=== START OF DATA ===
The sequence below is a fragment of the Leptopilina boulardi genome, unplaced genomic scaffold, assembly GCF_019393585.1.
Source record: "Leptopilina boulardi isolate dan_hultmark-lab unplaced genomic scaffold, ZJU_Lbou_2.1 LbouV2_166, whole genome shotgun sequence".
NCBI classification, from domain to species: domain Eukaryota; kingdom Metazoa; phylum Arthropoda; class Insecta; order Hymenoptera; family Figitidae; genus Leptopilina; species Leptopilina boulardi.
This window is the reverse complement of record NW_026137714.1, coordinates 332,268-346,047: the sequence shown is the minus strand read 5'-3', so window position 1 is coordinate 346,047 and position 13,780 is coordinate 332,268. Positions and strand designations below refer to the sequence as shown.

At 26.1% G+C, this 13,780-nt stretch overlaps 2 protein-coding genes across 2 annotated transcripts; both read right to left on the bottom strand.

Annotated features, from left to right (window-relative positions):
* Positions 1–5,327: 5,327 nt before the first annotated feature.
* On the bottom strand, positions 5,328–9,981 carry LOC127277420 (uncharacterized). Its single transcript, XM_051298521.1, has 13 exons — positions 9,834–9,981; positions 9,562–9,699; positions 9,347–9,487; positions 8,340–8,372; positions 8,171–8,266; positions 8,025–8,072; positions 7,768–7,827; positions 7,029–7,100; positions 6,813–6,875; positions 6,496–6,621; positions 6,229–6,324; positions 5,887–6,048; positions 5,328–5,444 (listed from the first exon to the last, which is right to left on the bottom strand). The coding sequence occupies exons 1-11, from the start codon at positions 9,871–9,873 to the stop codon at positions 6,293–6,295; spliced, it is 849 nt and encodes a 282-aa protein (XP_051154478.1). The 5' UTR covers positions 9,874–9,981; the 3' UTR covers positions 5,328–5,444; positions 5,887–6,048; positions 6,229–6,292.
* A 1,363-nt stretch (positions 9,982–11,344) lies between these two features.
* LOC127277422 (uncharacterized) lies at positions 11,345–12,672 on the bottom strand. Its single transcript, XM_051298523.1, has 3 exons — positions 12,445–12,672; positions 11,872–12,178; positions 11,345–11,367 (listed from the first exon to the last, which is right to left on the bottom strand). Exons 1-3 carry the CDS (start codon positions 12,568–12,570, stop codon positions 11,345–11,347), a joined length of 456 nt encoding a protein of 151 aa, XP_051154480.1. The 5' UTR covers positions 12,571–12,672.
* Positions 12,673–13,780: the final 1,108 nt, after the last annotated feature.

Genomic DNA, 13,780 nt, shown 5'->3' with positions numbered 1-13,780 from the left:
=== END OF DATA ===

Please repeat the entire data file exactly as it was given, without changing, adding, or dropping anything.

The sequence below is a fragment of the Leptopilina boulardi genome, unplaced genomic scaffold, assembly GCF_019393585.1.
Source record: "Leptopilina boulardi isolate dan_hultmark-lab unplaced genomic scaffold, ZJU_Lbou_2.1 LbouV2_166, whole genome shotgun sequence".
NCBI classification, from domain to species: domain Eukaryota; kingdom Metazoa; phylum Arthropoda; class Insecta; order Hymenoptera; family Figitidae; genus Leptopilina; species Leptopilina boulardi.
This window is the reverse complement of record NW_026137714.1, coordinates 332,268-346,047: the sequence shown is the minus strand read 5'-3', so window position 1 is coordinate 346,047 and position 13,780 is coordinate 332,268. Positions and strand designations below refer to the sequence as shown.

At 26.1% G+C, this 13,780-nt stretch overlaps 2 protein-coding genes across 2 annotated transcripts; both read right to left on the bottom strand.

Annotated features, from left to right (window-relative positions):
* Positions 1–5,327: 5,327 nt before the first annotated feature.
* On the bottom strand, positions 5,328–9,981 carry LOC127277420 (uncharacterized). Its single transcript, XM_051298521.1, has 13 exons — positions 9,834–9,981; positions 9,562–9,699; positions 9,347–9,487; positions 8,340–8,372; positions 8,171–8,266; positions 8,025–8,072; positions 7,768–7,827; positions 7,029–7,100; positions 6,813–6,875; positions 6,496–6,621; positions 6,229–6,324; positions 5,887–6,048; positions 5,328–5,444 (listed from the first exon to the last, which is right to left on the bottom strand). The coding sequence occupies exons 1-11, from the start codon at positions 9,871–9,873 to the stop codon at positions 6,293–6,295; spliced, it is 849 nt and encodes a 282-aa protein (XP_051154478.1). The 5' UTR covers positions 9,874–9,981; the 3' UTR covers positions 5,328–5,444; positions 5,887–6,048; positions 6,229–6,292.
* A 1,363-nt stretch (positions 9,982–11,344) lies between these two features.
* LOC127277422 (uncharacterized) lies at positions 11,345–12,672 on the bottom strand. Its single transcript, XM_051298523.1, has 3 exons — positions 12,445–12,672; positions 11,872–12,178; positions 11,345–11,367 (listed from the first exon to the last, which is right to left on the bottom strand). Exons 1-3 carry the CDS (start codon positions 12,568–12,570, stop codon positions 11,345–11,347), a joined length of 456 nt encoding a protein of 151 aa, XP_051154480.1. The 5' UTR covers positions 12,571–12,672.
* Positions 12,673–13,780: the final 1,108 nt, after the last annotated feature.

Genomic DNA, 13,780 nt, shown 5'->3' with positions numbered 1-13,780 from the left: